Bette comes home from Yoga class and we see her enter the bedroom. Tina is still up, hands behind her head in bed, while she watches Bette start to undress. We can see Tina’s image in the mirror. She asks Bette if she had an epiphany at Yoga class and she says it sarcastically, but Bette is either oblivious to the tone of Tina’s voice or she’s decided to ignore the tone to avoid another argument. Bette starts to tell Tina she is on the short list for a curator’s job at the Whitney Museum in New York. Tina sits up in bed and says that she’s surprised Bette’s on the list. Now Bette gives into arguing with Tina because she thinks it is a sarcastic remark. Tina is actually being sincere, because Bette had told her before she wasn’t interested in being a curator any longer.
Bette then takes for granted that Tina will follow her to New York. That she will give up her job, her friends, the life in L.A. that she loves, pack up her life and goods and child and move 3000 miles away to start over again. When Tina tells this to Bette in a gentle way, Bette grows cross and she’s hurt that Tina says she needs to give it some thought. Tina doesn’t even say no outright. She rationally says what most spouses in Tina’s shoes would say in this situation.
It’s not men who are an issue at all here. It’s Bette being hurt and angry at Tina for not wanting to follow her blindly to New York. This is causing Tina to push herself further away from Bette because of what she sees as Bette’s unreasonableness in not even wanting to listen to Tina’s doubts about moving, and her statement that she needs to give it some thought.
Laurel showed Tina’s conflict of emotions in this scene, starting with sarcasm and then moving to sincerely expressing Tina’s resistance to Bette’s throwing down of the gauntlet, that Tina shouldn’t even think about questioning the common sense of the move. You could see the frustrated tears in Tina’s eyes and the confusion in her face at Bette’s reaction.
This was another example of a scene that was not easy to watch, but which did shed more light on them as a couple and at least had them talking things over.
Although we can find some way to interpret these scenes to seem consistent with Ilene’s comment to Laurel, the fact remains that Tina’s point of view did not make its way more forcefully or in clearly, so the audience could have understood Tina. Without Tina’s point of view and voice, some viewers were left out in the cold at the time.
Laurel’s interview and our renewed contemplation of two crucial Tina scenes from S2 that depicted her deep, unresolved anger at Bette, go a very long way towards solving the mystery of Tina’s erratic behavior in S3.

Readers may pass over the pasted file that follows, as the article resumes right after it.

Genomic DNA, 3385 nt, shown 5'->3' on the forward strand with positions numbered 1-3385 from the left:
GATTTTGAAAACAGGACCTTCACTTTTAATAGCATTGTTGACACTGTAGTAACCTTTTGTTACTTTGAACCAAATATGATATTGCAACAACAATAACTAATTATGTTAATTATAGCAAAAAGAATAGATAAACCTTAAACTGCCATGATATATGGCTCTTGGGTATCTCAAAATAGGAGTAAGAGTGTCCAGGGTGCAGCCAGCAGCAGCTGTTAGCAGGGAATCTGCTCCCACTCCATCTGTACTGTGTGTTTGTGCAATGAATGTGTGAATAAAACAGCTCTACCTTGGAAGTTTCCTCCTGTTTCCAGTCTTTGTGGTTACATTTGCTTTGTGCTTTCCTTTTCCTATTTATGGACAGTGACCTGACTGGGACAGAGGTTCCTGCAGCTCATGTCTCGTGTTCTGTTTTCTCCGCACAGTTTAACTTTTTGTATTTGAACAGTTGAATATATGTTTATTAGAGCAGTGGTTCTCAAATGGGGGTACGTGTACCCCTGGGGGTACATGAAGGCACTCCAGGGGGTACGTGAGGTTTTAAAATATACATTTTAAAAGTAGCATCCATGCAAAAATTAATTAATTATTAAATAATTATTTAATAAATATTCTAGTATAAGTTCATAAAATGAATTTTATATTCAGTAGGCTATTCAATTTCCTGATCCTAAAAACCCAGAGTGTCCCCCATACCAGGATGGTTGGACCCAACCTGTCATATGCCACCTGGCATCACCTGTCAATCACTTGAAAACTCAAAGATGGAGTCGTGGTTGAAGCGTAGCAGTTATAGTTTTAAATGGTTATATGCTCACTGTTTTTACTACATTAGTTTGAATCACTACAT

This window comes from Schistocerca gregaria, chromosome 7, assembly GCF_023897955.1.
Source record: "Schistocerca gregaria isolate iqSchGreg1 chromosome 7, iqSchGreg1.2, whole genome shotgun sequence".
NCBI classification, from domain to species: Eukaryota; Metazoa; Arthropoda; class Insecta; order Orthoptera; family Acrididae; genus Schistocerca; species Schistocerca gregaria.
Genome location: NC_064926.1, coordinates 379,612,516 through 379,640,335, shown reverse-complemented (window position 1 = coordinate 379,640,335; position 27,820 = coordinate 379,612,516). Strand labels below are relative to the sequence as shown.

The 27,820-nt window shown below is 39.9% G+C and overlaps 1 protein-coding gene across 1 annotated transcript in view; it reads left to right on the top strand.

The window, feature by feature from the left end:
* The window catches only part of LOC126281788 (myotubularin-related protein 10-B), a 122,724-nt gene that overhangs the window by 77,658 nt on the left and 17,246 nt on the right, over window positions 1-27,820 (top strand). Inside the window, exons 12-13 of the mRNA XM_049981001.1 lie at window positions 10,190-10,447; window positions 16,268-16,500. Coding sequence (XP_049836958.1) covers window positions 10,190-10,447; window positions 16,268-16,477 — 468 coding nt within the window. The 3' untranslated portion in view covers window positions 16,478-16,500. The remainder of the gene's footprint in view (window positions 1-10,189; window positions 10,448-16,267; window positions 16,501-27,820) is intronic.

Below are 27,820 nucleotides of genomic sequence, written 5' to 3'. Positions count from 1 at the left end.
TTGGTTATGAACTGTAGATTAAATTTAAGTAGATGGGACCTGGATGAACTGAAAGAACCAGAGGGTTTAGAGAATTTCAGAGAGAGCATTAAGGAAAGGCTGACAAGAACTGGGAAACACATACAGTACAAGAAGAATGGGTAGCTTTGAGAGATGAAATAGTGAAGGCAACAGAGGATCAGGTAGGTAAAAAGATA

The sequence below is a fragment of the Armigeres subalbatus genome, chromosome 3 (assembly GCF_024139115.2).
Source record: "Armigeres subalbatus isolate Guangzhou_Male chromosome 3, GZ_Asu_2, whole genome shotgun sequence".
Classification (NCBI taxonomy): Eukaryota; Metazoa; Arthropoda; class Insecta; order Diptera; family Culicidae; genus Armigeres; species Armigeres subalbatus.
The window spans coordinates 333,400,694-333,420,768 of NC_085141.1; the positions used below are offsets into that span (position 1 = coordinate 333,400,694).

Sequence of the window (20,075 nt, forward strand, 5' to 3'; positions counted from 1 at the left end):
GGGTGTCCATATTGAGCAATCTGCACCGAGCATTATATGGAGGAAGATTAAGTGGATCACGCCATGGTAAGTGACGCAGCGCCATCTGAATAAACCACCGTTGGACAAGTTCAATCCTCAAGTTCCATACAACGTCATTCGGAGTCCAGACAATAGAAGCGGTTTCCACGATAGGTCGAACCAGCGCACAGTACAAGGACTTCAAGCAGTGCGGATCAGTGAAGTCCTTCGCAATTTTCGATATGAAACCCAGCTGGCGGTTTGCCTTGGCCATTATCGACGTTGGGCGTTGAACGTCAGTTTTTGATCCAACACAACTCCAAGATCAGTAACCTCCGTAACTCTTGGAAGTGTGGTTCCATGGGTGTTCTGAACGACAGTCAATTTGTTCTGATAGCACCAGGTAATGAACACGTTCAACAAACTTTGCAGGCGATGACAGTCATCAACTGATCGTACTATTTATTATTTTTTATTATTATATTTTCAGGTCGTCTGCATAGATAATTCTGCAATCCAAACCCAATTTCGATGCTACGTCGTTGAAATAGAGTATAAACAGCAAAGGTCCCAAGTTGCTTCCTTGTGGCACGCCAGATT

Season 3, Episode 12
Tina discovers that Bette has filed for sole custody when she mistakenly receives a fax from her lawyer that was sent by Bette’s lawyer, Joyce Wischnia. (We won’t even go into the questionable ethics of that client/lawyer relationship.) This was one scene in Season 3 where we actually hear things from Tina’s point of view.
Bette had changed her mind, but did not catch Joyce in time. It was reminiscent of the scene in Romeo and Juliet where messages don’t get to their intended parties in time, spelling doom for the lovers.
If there was one thing that Tina remained steadfast about during the whole of Season 3, it was that Bette had parental rights and should adopt Angelica legally. She protested to the distrustful social worker that Bette was the rightful adoptive mother to Angelica, and she protested to Henry when he tried to talk her out of it. Tina passionately defended Bette’s right to adopt Angelica to Henry. She also told him he was moving too fast for her taste with his talk about marriage, which is one sign that Tina was not serious about Henry. As Laurel said, he was a temporary way out for Tina, to be able to breathe and get her lost self back again. To make a life for her daughter was also a top priority.
The breach came when Tina saw the fax. Laurel was exceptional in this scene, because we believed Tina’s resolve about Bette’s parental rights. The cloud of pain that washed over Tina as she read that fax was palpable. Laurel showed us how Tina felt in her core, that once again Bette had betrayed her, only this time with the full weight of the law. If Bette’s claim held up in court, Tina would lose Angelica forever.
It was one of the single most exasperating things to happen, as it caused a further rift between Tina and Bette just when Bette’s own emotions had turned around again in favor of Tina.
This frustrating end to a difficult season was a sign of things to come, at least in the first half of Season 4.